The real issue with Jackson is that there aren't a lot of cruisers.  You need to bring your ski legs and you need to know when to quit because once you step out of the Tram, it is a long way down and even the easiest routes will work you.  Throw in variable snow conditions and the fact that there are plenty of places that will commit you to thousands of vertical feet of ungroomed skiing with no bailouts and you can see where Jackson gets its reputation. 

post #7 of 26
Quote:
Originally Posted by davluri View Post

Yes, proficiency in pipe is what you need to ski Jackson Hole's Steep and Deep. did I really just read that? It never ends hererolleyes.gif, how absurd. 



I can see how you wouldn't see the relevance.  I probably would have predicted you wouldn't, my brother.

 

BTW, I forgot to add the appropriate skis and a willingness to ski the fall line also can help a lot, but I assume that the o.p. knows that.

post #8 of 26
Quote:
Originally Posted by davluri View Post

Yes, proficiency in pipe is what you need to ski Jackson Hole's Steep and Deep. did I really just read that? It never ends hererolleyes.gif, how absurd. 



Actually, I think that is a pretty good metric.  If you can't do it, it doesn't mean that you can't do S&D, but if you can, it is a clear demonstration that you have sufficient aggression to take the camp.  You do not have to be a good skier to take S&D (and in my experience it didn't do anything to improve my technique); you simply have to be aggressive.  With two exceptions, the entire group of S&D campers the year I went were simply aggressive hacks.  Almost nobody actually knew how to ski, but we were all perfectly comfortable on steep terrain.

post #9 of 26

never been to JH, but I do know that most of the "double blacks" in Colorado are just steep terrain, sometimes in wide open bowls...and sometimes not even that steep.  Whereas double blacks at Alta/Snowbird usually means mandatory drops/chutes or lots of trees/rocks and very steep terrain.  My guess is JH is more similar to Utah in how the runs are labeled.

post #10 of 26
Quote:
Originally Posted by Ske-Bum View Post

The number of blue runs, black runs, it has nothing to do with the steepness of the mountain. It has to do with the marketing dept. says oh, we can't have a mountain with no blacks, this look steep enough, let's put a black on this one. Example; Northstar, there is nothing on that mountain that is black, yet they have a couple of runs that are labeled black.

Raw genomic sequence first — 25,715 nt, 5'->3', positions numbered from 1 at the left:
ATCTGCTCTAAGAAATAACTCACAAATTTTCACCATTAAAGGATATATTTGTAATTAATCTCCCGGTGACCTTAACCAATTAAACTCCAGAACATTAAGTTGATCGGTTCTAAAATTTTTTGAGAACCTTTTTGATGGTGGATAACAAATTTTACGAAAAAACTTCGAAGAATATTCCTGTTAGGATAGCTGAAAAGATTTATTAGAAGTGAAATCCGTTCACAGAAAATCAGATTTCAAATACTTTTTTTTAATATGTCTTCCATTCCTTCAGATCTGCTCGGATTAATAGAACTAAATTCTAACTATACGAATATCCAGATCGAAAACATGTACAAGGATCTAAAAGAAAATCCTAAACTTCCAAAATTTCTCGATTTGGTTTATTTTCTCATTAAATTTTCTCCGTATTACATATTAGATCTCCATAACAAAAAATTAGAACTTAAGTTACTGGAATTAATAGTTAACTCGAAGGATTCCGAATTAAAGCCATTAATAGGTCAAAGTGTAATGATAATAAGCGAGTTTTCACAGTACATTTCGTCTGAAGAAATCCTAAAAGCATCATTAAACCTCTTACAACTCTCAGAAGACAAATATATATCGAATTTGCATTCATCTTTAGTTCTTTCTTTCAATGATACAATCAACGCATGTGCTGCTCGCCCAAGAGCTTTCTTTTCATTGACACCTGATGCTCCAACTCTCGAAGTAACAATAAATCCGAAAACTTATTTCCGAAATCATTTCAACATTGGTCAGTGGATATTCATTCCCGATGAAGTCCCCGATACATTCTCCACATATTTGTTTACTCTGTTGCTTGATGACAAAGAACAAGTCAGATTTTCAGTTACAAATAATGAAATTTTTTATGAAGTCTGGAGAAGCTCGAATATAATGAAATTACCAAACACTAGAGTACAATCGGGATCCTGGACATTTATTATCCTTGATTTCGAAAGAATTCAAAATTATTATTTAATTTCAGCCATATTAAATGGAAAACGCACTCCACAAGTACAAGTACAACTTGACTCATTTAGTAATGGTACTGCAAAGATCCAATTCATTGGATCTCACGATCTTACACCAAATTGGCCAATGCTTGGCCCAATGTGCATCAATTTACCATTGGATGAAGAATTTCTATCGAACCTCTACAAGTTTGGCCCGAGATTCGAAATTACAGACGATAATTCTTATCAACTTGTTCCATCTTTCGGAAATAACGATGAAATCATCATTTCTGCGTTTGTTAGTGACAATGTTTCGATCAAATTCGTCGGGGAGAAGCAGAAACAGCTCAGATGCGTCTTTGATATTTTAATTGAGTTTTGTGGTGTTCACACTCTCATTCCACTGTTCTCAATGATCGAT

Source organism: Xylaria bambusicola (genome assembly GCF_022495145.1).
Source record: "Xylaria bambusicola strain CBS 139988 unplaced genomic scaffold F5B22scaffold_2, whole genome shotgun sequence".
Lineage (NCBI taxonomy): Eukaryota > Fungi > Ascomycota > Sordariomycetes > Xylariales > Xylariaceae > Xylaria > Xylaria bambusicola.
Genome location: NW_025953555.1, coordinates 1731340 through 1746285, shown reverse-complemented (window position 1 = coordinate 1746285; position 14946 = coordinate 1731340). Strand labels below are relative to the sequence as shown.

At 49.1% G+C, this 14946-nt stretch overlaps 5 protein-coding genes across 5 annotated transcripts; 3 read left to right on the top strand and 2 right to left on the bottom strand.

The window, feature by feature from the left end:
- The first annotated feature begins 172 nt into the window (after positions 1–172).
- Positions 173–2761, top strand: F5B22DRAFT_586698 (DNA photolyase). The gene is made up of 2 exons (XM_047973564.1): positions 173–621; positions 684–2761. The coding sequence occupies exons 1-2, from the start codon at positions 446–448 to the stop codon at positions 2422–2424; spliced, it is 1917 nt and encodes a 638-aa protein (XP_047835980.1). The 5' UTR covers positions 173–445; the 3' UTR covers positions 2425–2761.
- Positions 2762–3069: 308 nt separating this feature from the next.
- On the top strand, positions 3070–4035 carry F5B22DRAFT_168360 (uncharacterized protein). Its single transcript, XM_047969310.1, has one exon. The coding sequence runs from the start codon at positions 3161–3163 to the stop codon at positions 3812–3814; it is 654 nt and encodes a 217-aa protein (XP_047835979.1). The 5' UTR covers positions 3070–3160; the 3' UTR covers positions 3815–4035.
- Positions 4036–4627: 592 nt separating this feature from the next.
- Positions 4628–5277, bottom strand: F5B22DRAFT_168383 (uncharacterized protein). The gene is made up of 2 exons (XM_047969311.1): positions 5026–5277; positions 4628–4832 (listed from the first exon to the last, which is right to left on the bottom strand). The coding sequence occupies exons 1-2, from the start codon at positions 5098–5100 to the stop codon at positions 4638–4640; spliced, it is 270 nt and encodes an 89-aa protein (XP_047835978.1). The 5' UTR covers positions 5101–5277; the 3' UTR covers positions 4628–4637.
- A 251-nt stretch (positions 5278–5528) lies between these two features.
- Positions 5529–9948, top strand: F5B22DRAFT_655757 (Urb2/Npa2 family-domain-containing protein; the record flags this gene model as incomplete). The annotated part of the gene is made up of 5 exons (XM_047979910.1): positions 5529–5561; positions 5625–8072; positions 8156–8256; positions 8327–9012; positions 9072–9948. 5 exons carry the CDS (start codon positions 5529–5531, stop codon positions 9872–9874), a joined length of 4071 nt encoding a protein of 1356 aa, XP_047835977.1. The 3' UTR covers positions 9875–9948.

I find it funny you are comparing Vail to Jackson. Night and day. 



For the thirtieth time, trail ratings are given as a comparison to other trails at the same mountain, not to compare trails from one mountain to another.

post #11 of 26
Quote:
Originally Posted by majortato View Post

never been to JH, but I do know that most of the "double blacks" in Colorado are just steep terrain, sometimes in wide open bowls...and sometimes not even that steep.  Whereas double blacks at Alta/Snowbird usually means mandatory drops/chutes or lots of trees/rocks and very steep terrain.  My guess is JH is more similar to Utah in how the runs are labeled.



This is a bit of an overstatement caused by Colorado's designation of some (but not all) double blacks as "extreme terrain."  Vail, Breck, and Arapahoe Basin all have terrain that is very comparable to JH double blacks (and I had already provided Vail examples above).  The only named run I can think of at JH that requires mandatory air is Corbet's.  The rest of the double blacks there (and there actually aren't that many--since most of the really difficult stuff isn't on the map) are double black simply because you don't want to fall in them.  Alta 1 has a short choke that usually requires a short straight line and may be the one run besides Corbet's that presents any special difficulty.  Alta 2s are just really narrow, but you can make turns.  Tower 3 is also narrow.  Paintbrush is cliffy, so you just don't want to drop in blind.  For more detail, see Bob Peter's excellent guide to skiing Jackson's steep terrain: http://www.epicski.com/forum/thread/78941/updated-steep-skiing-guide-to-jackson-hole

 

There are plenty of people on this forum who have skied both Vail and Jackson Hole, so there is no need for speculation from people who haven't.

post #12 of 26

If you have to ask..........  just saying.....

post #13 of 26
Quote:
Originally Posted by majortato View Post